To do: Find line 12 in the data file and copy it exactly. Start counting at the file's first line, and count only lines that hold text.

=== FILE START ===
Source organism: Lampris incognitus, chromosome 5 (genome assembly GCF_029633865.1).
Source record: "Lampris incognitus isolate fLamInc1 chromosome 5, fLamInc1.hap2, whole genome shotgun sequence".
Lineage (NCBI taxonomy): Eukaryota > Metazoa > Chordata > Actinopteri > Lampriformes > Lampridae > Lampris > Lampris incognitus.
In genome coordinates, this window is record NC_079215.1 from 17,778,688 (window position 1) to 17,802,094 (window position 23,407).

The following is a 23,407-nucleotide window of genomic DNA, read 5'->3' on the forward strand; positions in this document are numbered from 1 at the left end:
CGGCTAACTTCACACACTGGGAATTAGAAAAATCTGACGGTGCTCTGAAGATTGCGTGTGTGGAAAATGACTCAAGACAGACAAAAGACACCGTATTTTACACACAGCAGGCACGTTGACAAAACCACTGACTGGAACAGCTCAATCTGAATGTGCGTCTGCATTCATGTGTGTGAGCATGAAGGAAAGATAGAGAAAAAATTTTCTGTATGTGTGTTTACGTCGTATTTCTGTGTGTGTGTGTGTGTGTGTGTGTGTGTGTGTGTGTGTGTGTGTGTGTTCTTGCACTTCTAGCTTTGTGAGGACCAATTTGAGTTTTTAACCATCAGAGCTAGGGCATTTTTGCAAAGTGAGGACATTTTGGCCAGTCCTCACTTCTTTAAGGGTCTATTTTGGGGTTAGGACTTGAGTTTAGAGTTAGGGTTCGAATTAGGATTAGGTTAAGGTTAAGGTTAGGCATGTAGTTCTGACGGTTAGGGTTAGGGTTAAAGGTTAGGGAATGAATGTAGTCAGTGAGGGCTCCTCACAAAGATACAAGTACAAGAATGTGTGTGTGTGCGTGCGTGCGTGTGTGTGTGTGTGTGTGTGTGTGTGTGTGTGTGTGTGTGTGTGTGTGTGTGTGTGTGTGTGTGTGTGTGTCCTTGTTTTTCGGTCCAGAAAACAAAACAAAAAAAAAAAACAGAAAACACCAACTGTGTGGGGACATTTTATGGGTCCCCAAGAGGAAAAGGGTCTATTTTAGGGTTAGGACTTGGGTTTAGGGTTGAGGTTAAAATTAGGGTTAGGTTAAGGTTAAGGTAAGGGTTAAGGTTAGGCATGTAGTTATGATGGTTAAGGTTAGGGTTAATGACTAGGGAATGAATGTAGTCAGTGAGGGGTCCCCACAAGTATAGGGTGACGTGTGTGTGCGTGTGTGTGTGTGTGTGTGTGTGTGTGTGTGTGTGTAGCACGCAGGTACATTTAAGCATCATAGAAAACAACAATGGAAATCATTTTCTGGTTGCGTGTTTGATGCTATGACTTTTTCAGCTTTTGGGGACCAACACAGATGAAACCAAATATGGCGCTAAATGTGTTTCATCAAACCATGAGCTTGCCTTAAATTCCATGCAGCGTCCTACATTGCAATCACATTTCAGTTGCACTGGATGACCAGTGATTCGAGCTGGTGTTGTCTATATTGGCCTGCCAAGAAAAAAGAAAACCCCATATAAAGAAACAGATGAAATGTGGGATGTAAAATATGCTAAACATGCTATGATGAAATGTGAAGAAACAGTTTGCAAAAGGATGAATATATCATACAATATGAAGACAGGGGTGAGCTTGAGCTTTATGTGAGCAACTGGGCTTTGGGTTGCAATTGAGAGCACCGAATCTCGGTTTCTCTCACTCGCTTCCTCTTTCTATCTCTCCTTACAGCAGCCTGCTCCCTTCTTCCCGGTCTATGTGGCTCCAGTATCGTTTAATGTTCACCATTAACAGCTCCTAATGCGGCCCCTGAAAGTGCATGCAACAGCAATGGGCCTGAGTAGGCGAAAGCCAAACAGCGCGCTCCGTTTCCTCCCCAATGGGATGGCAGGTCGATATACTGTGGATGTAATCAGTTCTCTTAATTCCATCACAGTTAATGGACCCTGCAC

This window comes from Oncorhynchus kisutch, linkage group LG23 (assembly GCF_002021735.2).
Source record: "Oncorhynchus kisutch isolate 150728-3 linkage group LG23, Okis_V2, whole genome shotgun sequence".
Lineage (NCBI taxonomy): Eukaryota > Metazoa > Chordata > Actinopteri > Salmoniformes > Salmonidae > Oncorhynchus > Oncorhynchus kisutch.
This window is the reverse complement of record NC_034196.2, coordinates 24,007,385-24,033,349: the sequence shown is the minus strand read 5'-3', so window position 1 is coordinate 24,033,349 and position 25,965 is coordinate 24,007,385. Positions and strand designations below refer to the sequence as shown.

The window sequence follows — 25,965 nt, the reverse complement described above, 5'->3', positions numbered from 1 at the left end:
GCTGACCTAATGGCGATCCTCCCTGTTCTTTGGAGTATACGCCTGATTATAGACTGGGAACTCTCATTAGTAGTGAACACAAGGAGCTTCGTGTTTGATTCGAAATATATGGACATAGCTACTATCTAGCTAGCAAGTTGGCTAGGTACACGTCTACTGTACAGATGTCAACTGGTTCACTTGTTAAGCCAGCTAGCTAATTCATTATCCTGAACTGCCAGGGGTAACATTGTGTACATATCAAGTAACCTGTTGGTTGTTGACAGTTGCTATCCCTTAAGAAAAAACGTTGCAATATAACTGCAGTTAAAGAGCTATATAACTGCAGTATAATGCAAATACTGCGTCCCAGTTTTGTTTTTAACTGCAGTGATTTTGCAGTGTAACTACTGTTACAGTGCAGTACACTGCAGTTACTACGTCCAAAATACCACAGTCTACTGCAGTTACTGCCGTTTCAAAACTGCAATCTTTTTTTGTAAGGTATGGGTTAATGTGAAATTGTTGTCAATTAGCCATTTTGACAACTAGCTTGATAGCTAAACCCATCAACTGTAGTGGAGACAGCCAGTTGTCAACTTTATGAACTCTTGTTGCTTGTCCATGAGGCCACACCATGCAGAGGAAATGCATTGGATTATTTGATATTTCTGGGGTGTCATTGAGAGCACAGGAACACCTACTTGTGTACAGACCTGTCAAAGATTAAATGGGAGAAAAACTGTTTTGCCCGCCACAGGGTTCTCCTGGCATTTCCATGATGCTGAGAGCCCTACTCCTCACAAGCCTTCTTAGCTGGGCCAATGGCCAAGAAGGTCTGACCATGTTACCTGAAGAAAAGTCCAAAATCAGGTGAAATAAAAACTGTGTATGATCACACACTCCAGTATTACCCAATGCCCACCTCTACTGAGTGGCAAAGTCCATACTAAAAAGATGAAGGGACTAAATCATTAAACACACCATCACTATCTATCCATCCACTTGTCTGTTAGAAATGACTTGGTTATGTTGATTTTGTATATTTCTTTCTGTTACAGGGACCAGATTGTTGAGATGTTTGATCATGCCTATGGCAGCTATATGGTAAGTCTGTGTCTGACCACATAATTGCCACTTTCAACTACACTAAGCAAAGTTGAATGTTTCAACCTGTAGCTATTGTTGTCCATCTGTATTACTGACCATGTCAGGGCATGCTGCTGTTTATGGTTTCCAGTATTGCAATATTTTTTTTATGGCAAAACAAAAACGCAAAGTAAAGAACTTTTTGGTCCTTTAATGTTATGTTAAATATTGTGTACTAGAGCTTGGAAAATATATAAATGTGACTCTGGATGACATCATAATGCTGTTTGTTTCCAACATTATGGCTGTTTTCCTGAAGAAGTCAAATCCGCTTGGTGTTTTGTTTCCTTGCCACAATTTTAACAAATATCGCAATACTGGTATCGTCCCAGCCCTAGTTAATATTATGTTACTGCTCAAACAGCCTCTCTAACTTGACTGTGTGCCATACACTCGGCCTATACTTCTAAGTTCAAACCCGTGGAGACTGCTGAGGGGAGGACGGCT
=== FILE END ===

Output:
GCTGACCTAATGGCGATCCTCCCTGTTCTTTGGAGTATACGCCTGATTATAGACTGGGAACTCTCATTAGTAGTGAACACAAGGAGCTTCGTGTTTGATTCGAAATATATGGACATAGCTACTATCTAGCTAGCAAGTTGGCTAGGTACACGTCTACTGTACAGATGTCAACTGGTTCACTTGTTAAGCCAGCTAGCTAATTCATTATCCTGAACTGCCAGGGGTAACATTGTGTACATATCAAGTAACCTGTTGGTTGTTGACAGTTGCTATCCCTTAAGAAAAAACGTTGCAATATAACTGCAGTTAAAGAGCTATATAACTGCAGTATAATGCAAATACTGCGTCCCAGTTTTGTTTTTAACTGCAGTGATTTTGCAGTGTAACTACTGTTACAGTGCAGTACACTGCAGTTACTACGTCCAAAATACCACAGTCTACTGCAGTTACTGCCGTTTCAAAACTGCAATCTTTTTTTGTAAGGTATGGGTTAATGTGAAATTGTTGTCAATTAGCCATTTTGACAACTAGCTTGATAGCTAAACCCATCAACTGTAGTGGAGACAGCCAGTTGTCAACTTTATGAACTCTTGTTGCTTGTCCATGAGGCCACACCATGCAGAGGAAATGCATTGGATTATTTGATATTTCTGGGGTGTCATTGAGAGCACAGGAACACCTACTTGTGTACAGACCTGTCAAAGATTAAATGGGAGAAAAACTGTTTTGCCCGCCACAGGGTTCTCCTGGCATTTCCATGATGCTGAGAGCCCTACTCCTCACAAGCCTTCTTAGCTGGGCCAATGGCCAAGAAGGTCTGACCATGTTACCTGAAGAAAAGTCCAAAATCAGGTGAAATAAAAACTGTGTATGATCACACACTCCAGTATTACCCAATGCCCACCTCTACTGAGTGGCAAAGTCCATACTAAAAAGATGAAGGGACTAAATCATTAAACACACCATCACTATCTATCCATCCACTTGTCTGTTAGAAATGACTTGGTTATGTTGATTTTGTATATTTCTTTCTGTTACAGGGACCAGATTGTTGAGATGTTTGATCATGCCTATGGCAGCTATATGGTAAGTCTGTGTCTGACCACATAATTGCCACTTTCAACTACACTAAGCAAAGTTGAATGTTTCAACCTGTAGCTATTGTTGTCCATCTGTATTACTGACCATGTCAGGGCATGCTGCTGTTTATGGTTTCCAGTATTGCAATATTTTTTTTATGGCAAAACAAAAACGCAAAGTAAAGAACTTTTTGGTCCTTTAATGTTATGTTAAATATTGTGTACTAGAGCTTGGAAAATATATAAATGTGACTCTGGATGACATCATAATGCTGTTTGTTTCCAACATTATGGCTGTTTTCCTGAAGAAGTCAAATCCGCTTGGTGTTTTGTTTCCTTGCCACAATTTTAACAAATATCGCAATACTGGTATCGTCCCAGCCCTAGTTAATATTATGTTACTGCTCAAACAGCCTCTCTAACTTGACTGTGTGCCATACACTCGGCCTATACTTCTAAGTTCAAACCCGTGGAGACTGCTGAGGGGAGGACGGCT